This isn’t the first time this has happened either. Luke Garrott’s campaign added me to his email list a few years ago under the same circumstances. Jackie Biskupski did the same thing to me last month. I’ve never lived within the city limits of Salt Lake City, never supported their campaigns, never had any communication with either of them until their unsolicited campaign email hit my inbox.
You’d think it would be common sense (not to mention common decency) to only send campaign email to people who asked for it. You’re going to annoy people who didn’t sign up for it, end up being reported to spam filters (Google is pretty good at killing that kind of thing), and maybe end up earning the ire of a blogger with the time to wonder if you went to the Mark Towner School of Political Spamming. That increased name recognition comes with the baggage of negative associations.—Utah Politico Hub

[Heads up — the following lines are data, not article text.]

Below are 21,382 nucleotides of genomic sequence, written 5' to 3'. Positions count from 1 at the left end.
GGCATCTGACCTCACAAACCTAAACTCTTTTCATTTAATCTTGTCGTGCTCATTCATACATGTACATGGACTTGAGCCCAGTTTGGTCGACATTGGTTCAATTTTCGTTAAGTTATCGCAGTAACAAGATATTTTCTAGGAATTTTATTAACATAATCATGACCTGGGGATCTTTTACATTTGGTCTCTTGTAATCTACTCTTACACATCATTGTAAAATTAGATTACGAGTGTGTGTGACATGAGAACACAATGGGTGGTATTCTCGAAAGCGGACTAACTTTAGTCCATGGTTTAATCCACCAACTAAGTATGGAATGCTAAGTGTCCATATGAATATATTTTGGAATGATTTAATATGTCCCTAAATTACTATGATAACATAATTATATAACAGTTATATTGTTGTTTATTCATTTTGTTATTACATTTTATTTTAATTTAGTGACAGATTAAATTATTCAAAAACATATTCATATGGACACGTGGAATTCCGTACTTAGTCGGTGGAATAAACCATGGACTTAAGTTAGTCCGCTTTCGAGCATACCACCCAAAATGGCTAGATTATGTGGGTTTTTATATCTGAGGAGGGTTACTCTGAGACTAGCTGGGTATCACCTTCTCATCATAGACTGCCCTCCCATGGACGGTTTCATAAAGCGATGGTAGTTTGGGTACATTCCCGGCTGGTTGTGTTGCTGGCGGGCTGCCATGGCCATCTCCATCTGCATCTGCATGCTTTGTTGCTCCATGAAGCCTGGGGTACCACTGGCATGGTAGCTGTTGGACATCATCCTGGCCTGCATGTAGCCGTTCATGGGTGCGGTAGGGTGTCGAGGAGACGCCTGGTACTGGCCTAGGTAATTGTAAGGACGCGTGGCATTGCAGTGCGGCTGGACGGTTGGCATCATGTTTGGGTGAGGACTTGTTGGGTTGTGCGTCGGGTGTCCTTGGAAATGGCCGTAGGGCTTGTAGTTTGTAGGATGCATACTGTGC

In March, Kelvin and the other patinetos (who asked that I not use their last names) left San Salvador in the dead of night, and skated three hundred and fifty miles through Guatemala to the border town of Tecún Umán. That was the easy part. It's fifteen hundred miles across Mexico, much of it past growing ranks of Mexican immigration security agents, kidnappers and extortionists. And then there's the business of actually crossing into the US — where armed Border Patrol, infrared cameras, and electric fences make it one of the world's most militarized borders.
The patinetos have discovered an unlikely advantage, though: attention-grabbing ollies and kick flips can be a form of camouflage. Officials tend to have certain qualities in mind when looking for migrants: poor, haggard and lost. The skaters, with their devil-may-care swagger, often coast by authorities without prompting a second glance. "Skating has served us well crossing Mexico," says Rene. "It's a new way to migrate."—Rolling Stone